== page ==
“This isn’t a logging problem, it’s a BCTS problem. If we’re not careful, we’re going to have dust coming out of our taps,” Cunningham said, accusing the company of failing to complete a proper hydrological survey of the area.
“There have been studies that show there are watersheds that are well taken care of, and then there’s some in the opinion of the people that haven’t been so well looked after, but this is one that if you go in you could cut off the water supply for a whole community — and that’s unacceptable.”
Salmo representative Stephen White likened BCTS’ behaviour to a “bear sticking its snout in a hornet’s nest”.
“I am confounded by the inability of the organization to recognize (the effect they’re having). In my view, it’s impossible to overlook the life experience and the on-the-ground experience of the residents in this area in regards to what is a very, very fragile water source,” he said.
“It all comes back to water, and the consumption of water, and while I understand the necessity of balancing this with economic necessity, it has to come back to the protection of that water.”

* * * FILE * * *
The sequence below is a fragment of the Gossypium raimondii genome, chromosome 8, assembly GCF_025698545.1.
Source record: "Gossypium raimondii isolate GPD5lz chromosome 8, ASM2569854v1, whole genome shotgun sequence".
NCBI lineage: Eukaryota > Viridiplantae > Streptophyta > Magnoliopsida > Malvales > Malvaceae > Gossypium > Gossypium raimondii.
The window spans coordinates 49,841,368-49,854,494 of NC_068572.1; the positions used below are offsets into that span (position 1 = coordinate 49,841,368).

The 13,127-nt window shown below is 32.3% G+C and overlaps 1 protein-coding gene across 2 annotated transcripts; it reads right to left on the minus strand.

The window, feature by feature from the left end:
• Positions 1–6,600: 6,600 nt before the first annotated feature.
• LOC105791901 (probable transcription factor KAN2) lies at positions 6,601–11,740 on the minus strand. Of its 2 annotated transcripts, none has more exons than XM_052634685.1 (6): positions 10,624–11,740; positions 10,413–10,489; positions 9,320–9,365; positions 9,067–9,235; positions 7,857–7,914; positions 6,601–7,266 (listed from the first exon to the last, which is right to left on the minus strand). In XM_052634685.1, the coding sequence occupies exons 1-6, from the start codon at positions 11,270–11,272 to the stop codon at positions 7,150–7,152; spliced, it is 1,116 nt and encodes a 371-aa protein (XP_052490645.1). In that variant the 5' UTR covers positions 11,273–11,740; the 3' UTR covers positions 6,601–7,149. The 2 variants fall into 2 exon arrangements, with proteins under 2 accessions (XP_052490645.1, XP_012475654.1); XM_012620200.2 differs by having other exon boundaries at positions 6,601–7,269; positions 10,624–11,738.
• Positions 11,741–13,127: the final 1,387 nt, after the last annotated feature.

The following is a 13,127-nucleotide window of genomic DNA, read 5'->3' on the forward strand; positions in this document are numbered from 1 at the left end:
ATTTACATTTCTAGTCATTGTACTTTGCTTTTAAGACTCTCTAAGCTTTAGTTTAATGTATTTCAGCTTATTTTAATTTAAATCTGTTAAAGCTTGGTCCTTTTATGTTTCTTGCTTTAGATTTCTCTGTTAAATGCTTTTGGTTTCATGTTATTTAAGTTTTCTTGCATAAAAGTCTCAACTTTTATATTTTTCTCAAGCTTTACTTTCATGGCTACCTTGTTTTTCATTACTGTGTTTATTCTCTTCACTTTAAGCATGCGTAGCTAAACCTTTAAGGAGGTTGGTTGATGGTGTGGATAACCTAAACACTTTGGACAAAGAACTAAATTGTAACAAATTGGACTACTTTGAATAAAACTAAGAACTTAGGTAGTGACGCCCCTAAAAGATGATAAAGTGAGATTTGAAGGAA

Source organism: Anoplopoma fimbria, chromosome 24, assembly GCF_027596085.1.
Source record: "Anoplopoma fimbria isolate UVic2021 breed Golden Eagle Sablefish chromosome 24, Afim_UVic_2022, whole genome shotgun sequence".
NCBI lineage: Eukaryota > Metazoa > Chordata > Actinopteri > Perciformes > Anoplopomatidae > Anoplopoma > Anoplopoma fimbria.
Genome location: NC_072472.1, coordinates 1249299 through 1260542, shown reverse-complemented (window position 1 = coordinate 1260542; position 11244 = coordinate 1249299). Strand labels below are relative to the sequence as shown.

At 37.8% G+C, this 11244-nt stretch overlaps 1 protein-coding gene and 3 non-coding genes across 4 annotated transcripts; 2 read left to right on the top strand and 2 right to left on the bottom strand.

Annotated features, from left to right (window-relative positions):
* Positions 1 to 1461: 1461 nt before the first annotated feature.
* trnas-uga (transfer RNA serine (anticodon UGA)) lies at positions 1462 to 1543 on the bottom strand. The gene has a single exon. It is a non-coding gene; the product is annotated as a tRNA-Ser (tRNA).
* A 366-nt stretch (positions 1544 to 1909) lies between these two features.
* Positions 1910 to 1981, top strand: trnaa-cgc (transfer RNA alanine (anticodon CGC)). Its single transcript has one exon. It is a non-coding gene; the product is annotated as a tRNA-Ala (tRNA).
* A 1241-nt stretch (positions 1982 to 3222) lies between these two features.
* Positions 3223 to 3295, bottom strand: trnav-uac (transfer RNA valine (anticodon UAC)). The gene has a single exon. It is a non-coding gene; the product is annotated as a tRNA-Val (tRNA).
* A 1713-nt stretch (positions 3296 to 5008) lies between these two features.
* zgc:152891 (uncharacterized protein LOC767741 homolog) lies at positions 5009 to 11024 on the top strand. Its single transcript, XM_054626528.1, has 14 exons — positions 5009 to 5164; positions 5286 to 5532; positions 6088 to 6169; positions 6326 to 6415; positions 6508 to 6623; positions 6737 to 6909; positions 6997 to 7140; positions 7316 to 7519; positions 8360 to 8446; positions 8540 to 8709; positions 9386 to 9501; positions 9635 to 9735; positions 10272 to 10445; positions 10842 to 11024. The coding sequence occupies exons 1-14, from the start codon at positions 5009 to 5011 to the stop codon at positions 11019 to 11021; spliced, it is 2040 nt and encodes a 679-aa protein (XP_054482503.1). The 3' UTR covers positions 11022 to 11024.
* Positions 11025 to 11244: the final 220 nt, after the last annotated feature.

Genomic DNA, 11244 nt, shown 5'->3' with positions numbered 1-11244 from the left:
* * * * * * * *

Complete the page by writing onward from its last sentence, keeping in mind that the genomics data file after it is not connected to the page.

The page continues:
White’s question: “Why continue down a road that will lead to tremendous conflict?”
`We could be a model for the rest of the province’
During the meeting, directors took turns addressing the room. Rural Castlegar director Larry Davidoff proposed pressuring the provincial government to create a task force consisting of tenure-holders, hydrologists, biologists, wildfire specialists and citizen representatives, with the goal of creating a new provincial plan for watershed harvesting management.
Though Kalesnikoff was fielding the questions, he couldn’t answer on behalf of his ILMA executive. He could only say he supports the idea in theory, adding that he believes it’s possible to come up with a plan “that appeases both sides.”
Rural Nelson director Ramona Faust was one of the board members who brought up the realities of climate change, and the devastating wildfires of this summer. She urged the board to move beyond an “us versus them” relationship with loggers.
“We’re all not doing a good job of communicating what our new reality looks like, where we’re going to have to remove fibre in order to protect from fire, shade the ground so we can retain water, and keep volume in creeks for fish, humans and ecosystem values,” she said.